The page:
In People v Smith (87 NY2d 715 ), in the context of grand jury testimony, we emphasized that allowing questioning about an unrelated pending criminal matter has an impermissible "chilling effect" on the accused's "significant" and "valued" statutory right to testify, which must be "scrupulously protected."Summary of this case from People v. Cantave
Argued January 2, 1996
Decided February 8, 1996
Appeal from the Appellate Division of the Supreme Court in the First Judicial Department, Daniel P. FitzGerald, J.
Robert M. Morgenthau, District Attorney of New York County, New York City (Sheryl Feldman, Mark Dwyer and Nikki Kowalski of counsel), for appellant. Diane E. Courselle, New York City, and E. Joshua Rosenkranz for respondent.
In People v Betts ( 70 N.Y.2d 289), this Court held that a defendant who elects to waive the Fifth Amendment privilege against self-incrimination and testify at trial does not automatically waive the constitutional protection with respect to cross-examination regarding unrelated pending criminal charges. We must now determine whether this principle applies to a prospective defendant's testimony before the Grand Jury, so as to preclude cross-examination of him, solely for impeachment purposes, regarding an unrelated pending charge. Under the narrow circumstances presented, we conclude that the Betts rationale applies and that dismissal of the indictment was appropriate.
In September 1991, defendant allegedly offered to sell concert tickets to several individuals and then stole the $120 collected by the group. Upon receiving notice of the People's intent to present this larceny case to the Grand Jury, defendant served reciprocal notice of his intent to testify. He was not given an opportunity to testify during presentment of the charges, however, and in November 1991 the indictment was dismissed. The People subsequently obtained an unrelated indictment charging defendant with perjury based upon his testimony before a separate Grand Jury in November of 1990. That perjury indictment rested on defendant's alleged denial that he had ever been arrested for or convicted of robbery when in fact he was convicted of robbery in 1977.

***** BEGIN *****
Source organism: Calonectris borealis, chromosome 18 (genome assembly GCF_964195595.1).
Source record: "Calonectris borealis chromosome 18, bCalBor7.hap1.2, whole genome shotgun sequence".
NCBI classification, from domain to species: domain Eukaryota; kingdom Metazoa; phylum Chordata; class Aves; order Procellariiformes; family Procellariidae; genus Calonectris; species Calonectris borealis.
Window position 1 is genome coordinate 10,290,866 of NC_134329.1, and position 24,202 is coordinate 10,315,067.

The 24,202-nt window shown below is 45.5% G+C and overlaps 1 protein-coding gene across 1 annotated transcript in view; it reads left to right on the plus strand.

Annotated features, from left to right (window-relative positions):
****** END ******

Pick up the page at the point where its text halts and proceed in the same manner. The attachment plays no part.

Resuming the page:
On March 16, 1992, approximately one week after obtaining the perjury indictment, the People sought to re-present the charges in the larceny case to a second Grand Jury, and defendant was produced in order to testify. When the prosecutor informed defense counsel that he intended to question defendant about all of his prior convictions, including the 1977 robbery conviction, counsel explained that he would instruct his client not to answer questions regarding the 1977 conviction since such questioning would force defendant to incriminate himself as to the pending perjury charge. At the prosecutor's suggestion, the parties sought a ruling from the Grand Jury Judge, who held that the prosecutor could cross-examine defendant about the 1977 robbery conviction and that defendant could not refuse to answer. Defendant elected not to testify, and the Grand Jury returned an indictment charging defendant with grand larceny in the fourth degree and criminal possession of stolen property in the fifth degree.